# Problem: Chessboard Solitaire

Here is an extension of the last game of solitaire. All you need is a chessboard and the thirty-two pieces, or the same number of draughts or counters. In the illustration numbered counters are used.

The puzzle is to remove all the counters except two, and these two must have originally been on the same side of the board; that is, the two left must either belong to the group 1 to 16 or to the other group, $17$ to $32.$ You remove a counter by jumping over it with another counter to the next square beyond, if that square is vacant, but you cannot make a leap in a diagonal direction. The following moves will make the play quite clear: $3—11,$ $4—12,$ $3—4,$ $13—3.$ Here $3$ jumps over $11,$ and you remove $11;$ $4$ jumps over $12,$ and you remove $12;$ and so on. It will be found a fascinating little game of patience, and the solution requires the exercise of some ingenuity.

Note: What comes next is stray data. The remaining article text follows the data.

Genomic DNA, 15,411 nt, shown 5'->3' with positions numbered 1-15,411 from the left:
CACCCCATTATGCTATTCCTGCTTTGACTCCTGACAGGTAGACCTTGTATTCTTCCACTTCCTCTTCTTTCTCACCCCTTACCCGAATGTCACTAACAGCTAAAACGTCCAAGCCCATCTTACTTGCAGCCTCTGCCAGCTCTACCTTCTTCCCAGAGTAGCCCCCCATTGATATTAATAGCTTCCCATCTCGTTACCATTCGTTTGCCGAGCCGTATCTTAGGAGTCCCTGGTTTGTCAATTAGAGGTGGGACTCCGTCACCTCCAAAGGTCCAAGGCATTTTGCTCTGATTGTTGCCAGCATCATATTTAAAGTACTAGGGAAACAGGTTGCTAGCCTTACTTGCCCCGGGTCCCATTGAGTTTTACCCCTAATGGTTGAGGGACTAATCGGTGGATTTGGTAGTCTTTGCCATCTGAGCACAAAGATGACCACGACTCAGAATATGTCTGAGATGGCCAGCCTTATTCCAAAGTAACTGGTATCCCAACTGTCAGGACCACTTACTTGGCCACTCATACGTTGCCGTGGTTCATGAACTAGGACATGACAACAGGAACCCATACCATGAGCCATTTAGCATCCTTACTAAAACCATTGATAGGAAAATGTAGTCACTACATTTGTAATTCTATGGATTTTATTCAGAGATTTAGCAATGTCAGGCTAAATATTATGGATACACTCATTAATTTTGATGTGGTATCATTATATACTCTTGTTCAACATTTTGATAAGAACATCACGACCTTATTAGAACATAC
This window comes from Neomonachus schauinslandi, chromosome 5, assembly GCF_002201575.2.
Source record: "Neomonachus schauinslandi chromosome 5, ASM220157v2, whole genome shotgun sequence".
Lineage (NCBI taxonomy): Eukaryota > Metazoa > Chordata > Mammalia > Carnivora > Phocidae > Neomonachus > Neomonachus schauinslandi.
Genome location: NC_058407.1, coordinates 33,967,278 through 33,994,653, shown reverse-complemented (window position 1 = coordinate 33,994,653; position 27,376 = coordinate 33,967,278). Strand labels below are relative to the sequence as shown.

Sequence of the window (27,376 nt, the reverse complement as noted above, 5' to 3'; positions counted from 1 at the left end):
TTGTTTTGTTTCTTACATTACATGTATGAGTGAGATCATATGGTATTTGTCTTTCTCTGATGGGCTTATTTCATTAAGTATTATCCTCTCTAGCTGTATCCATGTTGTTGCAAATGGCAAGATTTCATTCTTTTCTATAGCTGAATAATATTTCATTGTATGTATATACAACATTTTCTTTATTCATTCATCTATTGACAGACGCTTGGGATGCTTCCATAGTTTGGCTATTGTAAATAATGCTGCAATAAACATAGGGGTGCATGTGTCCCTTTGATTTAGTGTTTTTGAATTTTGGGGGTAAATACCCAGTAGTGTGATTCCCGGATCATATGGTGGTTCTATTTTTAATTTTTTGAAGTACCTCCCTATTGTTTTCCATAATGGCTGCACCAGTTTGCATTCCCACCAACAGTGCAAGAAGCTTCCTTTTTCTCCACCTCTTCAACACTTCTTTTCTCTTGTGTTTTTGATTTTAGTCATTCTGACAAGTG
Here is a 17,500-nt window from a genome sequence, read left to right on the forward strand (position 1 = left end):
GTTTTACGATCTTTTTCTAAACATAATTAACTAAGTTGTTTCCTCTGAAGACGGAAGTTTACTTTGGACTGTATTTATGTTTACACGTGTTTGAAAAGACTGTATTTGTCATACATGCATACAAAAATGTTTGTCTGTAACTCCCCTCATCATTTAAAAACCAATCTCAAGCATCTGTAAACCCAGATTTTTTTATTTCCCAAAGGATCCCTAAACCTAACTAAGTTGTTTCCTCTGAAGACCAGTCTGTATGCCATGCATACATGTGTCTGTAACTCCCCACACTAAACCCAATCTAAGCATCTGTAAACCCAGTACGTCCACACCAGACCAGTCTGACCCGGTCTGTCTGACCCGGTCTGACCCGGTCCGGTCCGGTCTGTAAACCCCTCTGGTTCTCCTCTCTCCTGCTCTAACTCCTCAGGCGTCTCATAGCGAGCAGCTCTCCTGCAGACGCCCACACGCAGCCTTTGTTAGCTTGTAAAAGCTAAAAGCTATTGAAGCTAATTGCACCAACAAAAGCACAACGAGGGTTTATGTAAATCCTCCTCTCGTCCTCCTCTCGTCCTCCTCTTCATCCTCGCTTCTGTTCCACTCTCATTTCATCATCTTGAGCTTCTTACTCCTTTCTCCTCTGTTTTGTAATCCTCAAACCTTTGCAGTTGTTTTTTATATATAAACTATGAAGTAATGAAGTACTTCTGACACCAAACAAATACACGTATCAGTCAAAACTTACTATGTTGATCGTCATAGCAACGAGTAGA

Solutions: 1

Thank you to the contributors under CC BY-SA 4.0!

Github:

non-Github:
@H-Dudeney

### References

#### Project Gutenberg

1. Dudeney, H. E.: "Amusements in Mathematics", The Authors' Club, 1917

This eBook is for the use of anyone anywhere in the United States and most other parts of the world at no cost and with almost no restrictions whatsoever. You may copy it, give it away or re-use it under the terms of the Project Gutenberg License included with this edition or online at http://www.gutenberg.org. If you are not located in the United States, you'll have to check the laws of the country where you are located before using this ebook.